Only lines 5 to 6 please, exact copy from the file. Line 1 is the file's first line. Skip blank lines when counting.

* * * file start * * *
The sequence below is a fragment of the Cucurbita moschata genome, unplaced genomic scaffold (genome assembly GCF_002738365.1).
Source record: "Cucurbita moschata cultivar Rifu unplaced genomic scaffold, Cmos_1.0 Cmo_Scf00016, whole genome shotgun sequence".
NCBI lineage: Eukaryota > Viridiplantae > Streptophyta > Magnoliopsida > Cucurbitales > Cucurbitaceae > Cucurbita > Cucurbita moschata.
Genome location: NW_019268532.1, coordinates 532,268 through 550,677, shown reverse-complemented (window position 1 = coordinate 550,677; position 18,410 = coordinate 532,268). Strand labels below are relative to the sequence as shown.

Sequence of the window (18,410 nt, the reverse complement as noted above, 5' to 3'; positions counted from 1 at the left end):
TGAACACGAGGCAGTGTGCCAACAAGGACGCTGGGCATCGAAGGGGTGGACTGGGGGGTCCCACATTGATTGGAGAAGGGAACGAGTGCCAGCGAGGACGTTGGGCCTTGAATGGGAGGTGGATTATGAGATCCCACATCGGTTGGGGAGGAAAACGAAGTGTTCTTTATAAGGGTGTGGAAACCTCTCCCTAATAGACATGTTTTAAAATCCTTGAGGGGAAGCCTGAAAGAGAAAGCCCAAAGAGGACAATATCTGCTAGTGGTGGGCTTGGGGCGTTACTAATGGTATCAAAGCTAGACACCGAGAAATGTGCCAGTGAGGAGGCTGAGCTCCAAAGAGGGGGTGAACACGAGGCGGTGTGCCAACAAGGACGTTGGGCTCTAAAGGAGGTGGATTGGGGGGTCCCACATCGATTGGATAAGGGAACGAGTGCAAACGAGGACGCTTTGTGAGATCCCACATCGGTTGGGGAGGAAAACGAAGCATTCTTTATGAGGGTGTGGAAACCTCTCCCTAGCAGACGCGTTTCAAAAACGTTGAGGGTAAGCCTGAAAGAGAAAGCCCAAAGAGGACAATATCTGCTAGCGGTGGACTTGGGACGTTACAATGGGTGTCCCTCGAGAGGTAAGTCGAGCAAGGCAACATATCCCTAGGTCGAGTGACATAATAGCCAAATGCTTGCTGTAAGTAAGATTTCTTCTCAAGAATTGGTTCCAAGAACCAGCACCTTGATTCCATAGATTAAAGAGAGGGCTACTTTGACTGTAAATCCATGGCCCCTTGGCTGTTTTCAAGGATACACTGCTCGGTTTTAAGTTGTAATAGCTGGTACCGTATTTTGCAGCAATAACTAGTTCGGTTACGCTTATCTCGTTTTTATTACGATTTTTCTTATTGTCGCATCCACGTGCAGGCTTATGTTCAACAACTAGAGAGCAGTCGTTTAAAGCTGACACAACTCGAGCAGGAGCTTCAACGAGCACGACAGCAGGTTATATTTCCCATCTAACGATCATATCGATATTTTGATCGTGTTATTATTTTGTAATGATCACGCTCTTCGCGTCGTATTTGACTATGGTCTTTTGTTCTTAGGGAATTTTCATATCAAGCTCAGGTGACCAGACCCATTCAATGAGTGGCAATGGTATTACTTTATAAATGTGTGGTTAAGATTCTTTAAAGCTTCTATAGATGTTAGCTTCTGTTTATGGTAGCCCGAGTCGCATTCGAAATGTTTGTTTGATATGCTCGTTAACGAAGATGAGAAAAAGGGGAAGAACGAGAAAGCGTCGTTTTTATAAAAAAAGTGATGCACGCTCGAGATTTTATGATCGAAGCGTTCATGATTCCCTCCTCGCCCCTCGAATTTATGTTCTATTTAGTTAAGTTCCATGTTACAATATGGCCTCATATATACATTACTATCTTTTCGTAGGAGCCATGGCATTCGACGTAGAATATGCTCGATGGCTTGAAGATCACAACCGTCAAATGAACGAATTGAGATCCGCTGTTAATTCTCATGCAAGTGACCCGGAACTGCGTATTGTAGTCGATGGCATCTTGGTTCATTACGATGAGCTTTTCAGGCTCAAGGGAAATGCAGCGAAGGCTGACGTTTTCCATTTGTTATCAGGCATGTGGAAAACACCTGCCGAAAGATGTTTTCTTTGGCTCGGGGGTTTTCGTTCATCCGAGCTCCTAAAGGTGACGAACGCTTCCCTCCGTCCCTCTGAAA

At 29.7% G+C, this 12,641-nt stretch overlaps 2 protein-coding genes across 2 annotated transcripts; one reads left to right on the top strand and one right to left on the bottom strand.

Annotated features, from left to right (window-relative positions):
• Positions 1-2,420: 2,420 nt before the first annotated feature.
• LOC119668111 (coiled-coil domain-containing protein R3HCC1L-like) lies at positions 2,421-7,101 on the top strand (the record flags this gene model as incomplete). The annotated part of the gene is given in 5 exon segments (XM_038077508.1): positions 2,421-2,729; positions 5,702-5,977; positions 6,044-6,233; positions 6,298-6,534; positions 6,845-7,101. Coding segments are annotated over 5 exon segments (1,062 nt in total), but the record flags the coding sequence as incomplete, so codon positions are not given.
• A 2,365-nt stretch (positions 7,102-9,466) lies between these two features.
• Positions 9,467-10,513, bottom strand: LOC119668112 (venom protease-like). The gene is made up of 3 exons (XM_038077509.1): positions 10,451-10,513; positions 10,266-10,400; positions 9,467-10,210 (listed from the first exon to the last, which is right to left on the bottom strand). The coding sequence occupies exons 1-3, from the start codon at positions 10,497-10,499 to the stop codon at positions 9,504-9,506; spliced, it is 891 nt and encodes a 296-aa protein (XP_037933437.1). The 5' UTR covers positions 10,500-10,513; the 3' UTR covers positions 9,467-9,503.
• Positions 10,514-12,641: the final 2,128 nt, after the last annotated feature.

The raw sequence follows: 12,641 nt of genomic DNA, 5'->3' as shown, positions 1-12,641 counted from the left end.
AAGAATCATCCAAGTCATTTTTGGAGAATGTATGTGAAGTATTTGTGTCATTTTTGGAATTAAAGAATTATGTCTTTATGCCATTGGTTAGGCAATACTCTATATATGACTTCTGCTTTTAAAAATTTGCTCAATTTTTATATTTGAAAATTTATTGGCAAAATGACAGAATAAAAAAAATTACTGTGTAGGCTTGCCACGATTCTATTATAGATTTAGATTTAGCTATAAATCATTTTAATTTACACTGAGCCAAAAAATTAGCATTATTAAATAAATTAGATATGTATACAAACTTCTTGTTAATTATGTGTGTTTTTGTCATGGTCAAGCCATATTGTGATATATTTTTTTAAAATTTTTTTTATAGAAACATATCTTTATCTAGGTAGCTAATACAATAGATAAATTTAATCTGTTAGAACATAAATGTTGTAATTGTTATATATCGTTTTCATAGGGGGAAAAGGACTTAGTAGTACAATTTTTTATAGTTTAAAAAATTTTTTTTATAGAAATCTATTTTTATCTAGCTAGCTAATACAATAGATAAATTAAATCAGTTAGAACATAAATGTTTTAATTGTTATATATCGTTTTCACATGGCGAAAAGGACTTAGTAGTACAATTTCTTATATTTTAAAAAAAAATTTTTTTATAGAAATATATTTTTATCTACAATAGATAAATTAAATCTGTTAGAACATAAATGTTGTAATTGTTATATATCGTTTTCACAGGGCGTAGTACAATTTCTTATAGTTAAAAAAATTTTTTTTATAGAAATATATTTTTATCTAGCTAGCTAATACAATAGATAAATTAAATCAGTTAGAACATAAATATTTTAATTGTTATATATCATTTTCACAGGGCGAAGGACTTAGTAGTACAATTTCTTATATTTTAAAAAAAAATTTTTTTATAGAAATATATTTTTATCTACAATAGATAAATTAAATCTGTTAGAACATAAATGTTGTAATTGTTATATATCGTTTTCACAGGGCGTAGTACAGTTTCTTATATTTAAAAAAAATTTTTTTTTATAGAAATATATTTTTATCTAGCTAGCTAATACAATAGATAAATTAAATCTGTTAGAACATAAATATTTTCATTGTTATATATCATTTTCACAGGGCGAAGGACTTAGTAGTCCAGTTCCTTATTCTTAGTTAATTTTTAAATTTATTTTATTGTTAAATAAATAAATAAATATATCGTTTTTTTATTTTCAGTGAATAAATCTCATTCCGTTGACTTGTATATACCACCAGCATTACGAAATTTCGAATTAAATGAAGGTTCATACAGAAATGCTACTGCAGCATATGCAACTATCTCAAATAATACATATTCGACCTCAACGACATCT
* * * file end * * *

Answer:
Sequence of the window (18,410 nt, the reverse complement as noted above, 5' to 3'; positions counted from 1 at the left end):
TGAACACGAGGCAGTGTGCCAACAAGGACGCTGGGCATCGAAGGGGTGGACTGGGGGGTCCCACATTGATTGGAGAAGGGAACGAGTGCCAGCGAGGACGTTGGGCCTTGAATGGGAGGTGGATTATGAGATCCCACATCGGTTGGGGAGGAAAACGAAGTGTTCTTTATAAGGGTGTGGAAACCTCTCCCTAATAGACATGTTTTAAAATCCTTGAGGGGAAGCCTGAAAGAGAAAGCCCAAAGAGGACAATATCTGCTAGTGGTGGGCTTGGGGCGTTACTAATGGTATCAAAGCTAGACACCGAGAAATGTGCCAGTGAGGAGGCTGAGCTCCAAAGAGGGGGTGAACACGAGGCGGTGTGCCAACAAGGACGTTGGGCTCTAAAGGAGGTGGATTGGGGGGTCCCACATCGATTGGATAAGGGAACGAGTGCAAACGAGGACGCTTTGTGAGATCCCACATCGGTTGGGGAGGAAAACGAAGCATTCTTTATGAGGGTGTGGAAACCTCTCCCTAGCAGACGCGTTTCAAAAACGTTGAGGGTAAGCCTGAAAGAGAAAGCCCAAAGAGGACAATATCTGCTAGCGGTGGACTTGGGACGTTACAATGGGTGTCCCTCGAGAGGTAAGTCGAGCAAGGCAACATATCCCTAGGTCGAGTGACATAATAGCCAAATGCTTGCTGTAAGTAAGATTTCTTCTCAAGAATTGGTTCCAAGAACCAGCACCTTGATTCCATAGATTAAAGAGAGGGCTACTTTGACTGTAAATCCATGGCCCCTTGGCTGTTTTCAAGGATACACTGCTCGGTTTTAAGTTGTAATAGCTGGTACCGTATTTTGCAGCAATAACTAGTTCGGTTACGCTTATCTCGTTTTTATTACGATTTTTCTTATTGTCGCATCCACGTGCAGGCTTATGTTCAACAACTAGAGAGCAGTCGTTTAAAGCTGACACAACTCGAGCAGGAGCTTCAACGAGCACGACAGCAGGTTATATTTCCCATCTAACGATCATATCGATATTTTGATCGTGTTATTATTTTGTAATGATCACGCTCTTCGCGTCGTATTTGACTATGGTCTTTTGTTCTTAGGGAATTTTCATATCAAGCTCAGGTGACCAGACCCATTCAATGAGTGGCAATGGTATTACTTTATAAATGTGTGGTTAAGATTCTTTAAAGCTTCTATAGATGTTAGCTTCTGTTTATGGTAGCCCGAGTCGCATTCGAAATGTTTGTTTGATATGCTCGTTAACGAAGATGAGAAAAAGGGGAAGAACGAGAAAGCGTCGTTTTTATAAAAAAAGTGATGCACGCTCGAGATTTTATGATCGAAGCGTTCATGATTCCCTCCTCGCCCCTCGAATTTATGTTCTATTTAGTTAAGTTCCATGTTACAATATGGCCTCATATATACATTACTATCTTTTCGTAGGAGCCATGGCATTCGACGTAGAATATGCTCGATGGCTTGAAGATCACAACCGTCAAATGAACGAATTGAGATCCGCTGTTAATTCTCATGCAAGTGACCCGGAACTGCGTATTGTAGTCGATGGCATCTTGGTTCATTACGATGAGCTTTTCAGGCTCAAGGGAAATGCAGCGAAGGCTGACGTTTTCCATTTGTTATCAGGCATGTGGAAAACACCTGCCGAAAGATGTTTTCTTTGGCTCGGGGGTTTTCGTTCATCCGAGCTCCTAAAGGTGACGAACGCTTCCCTCCGTCCCTCTGAAA